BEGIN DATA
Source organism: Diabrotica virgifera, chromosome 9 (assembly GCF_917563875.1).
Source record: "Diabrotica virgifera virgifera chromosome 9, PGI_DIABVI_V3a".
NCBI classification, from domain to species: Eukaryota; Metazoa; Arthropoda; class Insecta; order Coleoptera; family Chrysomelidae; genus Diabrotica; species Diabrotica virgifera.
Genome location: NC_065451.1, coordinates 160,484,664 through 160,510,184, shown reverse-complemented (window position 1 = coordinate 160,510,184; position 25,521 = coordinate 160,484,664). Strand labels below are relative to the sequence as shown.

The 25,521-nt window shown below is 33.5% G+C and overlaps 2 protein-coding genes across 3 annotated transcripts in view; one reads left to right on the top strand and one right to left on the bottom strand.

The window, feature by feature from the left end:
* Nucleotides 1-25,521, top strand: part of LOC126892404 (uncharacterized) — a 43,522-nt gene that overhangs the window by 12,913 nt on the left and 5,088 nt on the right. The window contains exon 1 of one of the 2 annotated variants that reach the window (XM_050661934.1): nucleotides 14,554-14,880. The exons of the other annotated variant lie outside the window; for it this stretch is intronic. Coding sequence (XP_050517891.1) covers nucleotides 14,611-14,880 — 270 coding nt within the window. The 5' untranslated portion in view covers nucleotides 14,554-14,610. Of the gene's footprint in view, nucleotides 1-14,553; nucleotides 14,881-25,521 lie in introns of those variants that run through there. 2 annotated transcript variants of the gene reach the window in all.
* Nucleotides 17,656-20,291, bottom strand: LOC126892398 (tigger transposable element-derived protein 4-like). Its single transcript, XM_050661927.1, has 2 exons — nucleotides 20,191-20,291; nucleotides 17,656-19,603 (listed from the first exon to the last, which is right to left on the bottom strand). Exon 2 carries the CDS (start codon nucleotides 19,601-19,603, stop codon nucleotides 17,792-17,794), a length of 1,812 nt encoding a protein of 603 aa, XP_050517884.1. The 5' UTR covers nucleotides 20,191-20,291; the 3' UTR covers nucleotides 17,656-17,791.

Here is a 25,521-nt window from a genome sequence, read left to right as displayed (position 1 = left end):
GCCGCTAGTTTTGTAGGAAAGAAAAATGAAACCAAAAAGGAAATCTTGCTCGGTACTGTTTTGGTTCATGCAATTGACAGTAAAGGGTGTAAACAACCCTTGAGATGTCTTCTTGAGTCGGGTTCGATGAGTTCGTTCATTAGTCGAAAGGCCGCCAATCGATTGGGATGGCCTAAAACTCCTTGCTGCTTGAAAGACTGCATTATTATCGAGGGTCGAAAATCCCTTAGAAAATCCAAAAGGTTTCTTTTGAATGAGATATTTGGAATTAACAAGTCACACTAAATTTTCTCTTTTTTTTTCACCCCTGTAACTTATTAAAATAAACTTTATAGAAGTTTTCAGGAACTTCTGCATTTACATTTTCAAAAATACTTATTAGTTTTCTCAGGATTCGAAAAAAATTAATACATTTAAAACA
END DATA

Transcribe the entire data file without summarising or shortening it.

Source organism: Diabrotica virgifera, chromosome 9 (assembly GCF_917563875.1).
Source record: "Diabrotica virgifera virgifera chromosome 9, PGI_DIABVI_V3a".
NCBI classification, from domain to species: Eukaryota; Metazoa; Arthropoda; class Insecta; order Coleoptera; family Chrysomelidae; genus Diabrotica; species Diabrotica virgifera.
Genome location: NC_065451.1, coordinates 160,484,664 through 160,510,184, shown reverse-complemented (window position 1 = coordinate 160,510,184; position 25,521 = coordinate 160,484,664). Strand labels below are relative to the sequence as shown.

The 25,521-nt window shown below is 33.5% G+C and overlaps 2 protein-coding genes across 3 annotated transcripts in view; one reads left to right on the top strand and one right to left on the bottom strand.

The window, feature by feature from the left end:
* Nucleotides 1-25,521, top strand: part of LOC126892404 (uncharacterized) — a 43,522-nt gene that overhangs the window by 12,913 nt on the left and 5,088 nt on the right. The window contains exon 1 of one of the 2 annotated variants that reach the window (XM_050661934.1): nucleotides 14,554-14,880. The exons of the other annotated variant lie outside the window; for it this stretch is intronic. Coding sequence (XP_050517891.1) covers nucleotides 14,611-14,880 — 270 coding nt within the window. The 5' untranslated portion in view covers nucleotides 14,554-14,610. Of the gene's footprint in view, nucleotides 1-14,553; nucleotides 14,881-25,521 lie in introns of those variants that run through there. 2 annotated transcript variants of the gene reach the window in all.
* Nucleotides 17,656-20,291, bottom strand: LOC126892398 (tigger transposable element-derived protein 4-like). Its single transcript, XM_050661927.1, has 2 exons — nucleotides 20,191-20,291; nucleotides 17,656-19,603 (listed from the first exon to the last, which is right to left on the bottom strand). Exon 2 carries the CDS (start codon nucleotides 19,601-19,603, stop codon nucleotides 17,792-17,794), a length of 1,812 nt encoding a protein of 603 aa, XP_050517884.1. The 5' UTR covers nucleotides 20,191-20,291; the 3' UTR covers nucleotides 17,656-17,791.

Here is a 25,521-nt window from a genome sequence, read left to right as displayed (position 1 = left end):
GCCGCTAGTTTTGTAGGAAAGAAAAATGAAACCAAAAAGGAAATCTTGCTCGGTACTGTTTTGGTTCATGCAATTGACAGTAAAGGGTGTAAACAACCCTTGAGATGTCTTCTTGAGTCGGGTTCGATGAGTTCGTTCATTAGTCGAAAGGCCGCCAATCGATTGGGATGGCCTAAAACTCCTTGCTGCTTGAAAGACTGCATTATTATCGAGGGTCGAAAATCCCTTAGAAAATCCAAAAGGTTTCTTTTGAATGAGATATTTGGAATTAACAAGTCACACTAAATTTTCTCTTTTTTTTTCACCCCTGTAACTTATTAAAATAAACTTTATAGAAGTTTTCAGGAACTTCTGCATTTACATTTTCAAAAATACTTATTAGTTTTCTCAGGATTCGAAAAAAATTAATACATTTAAAACA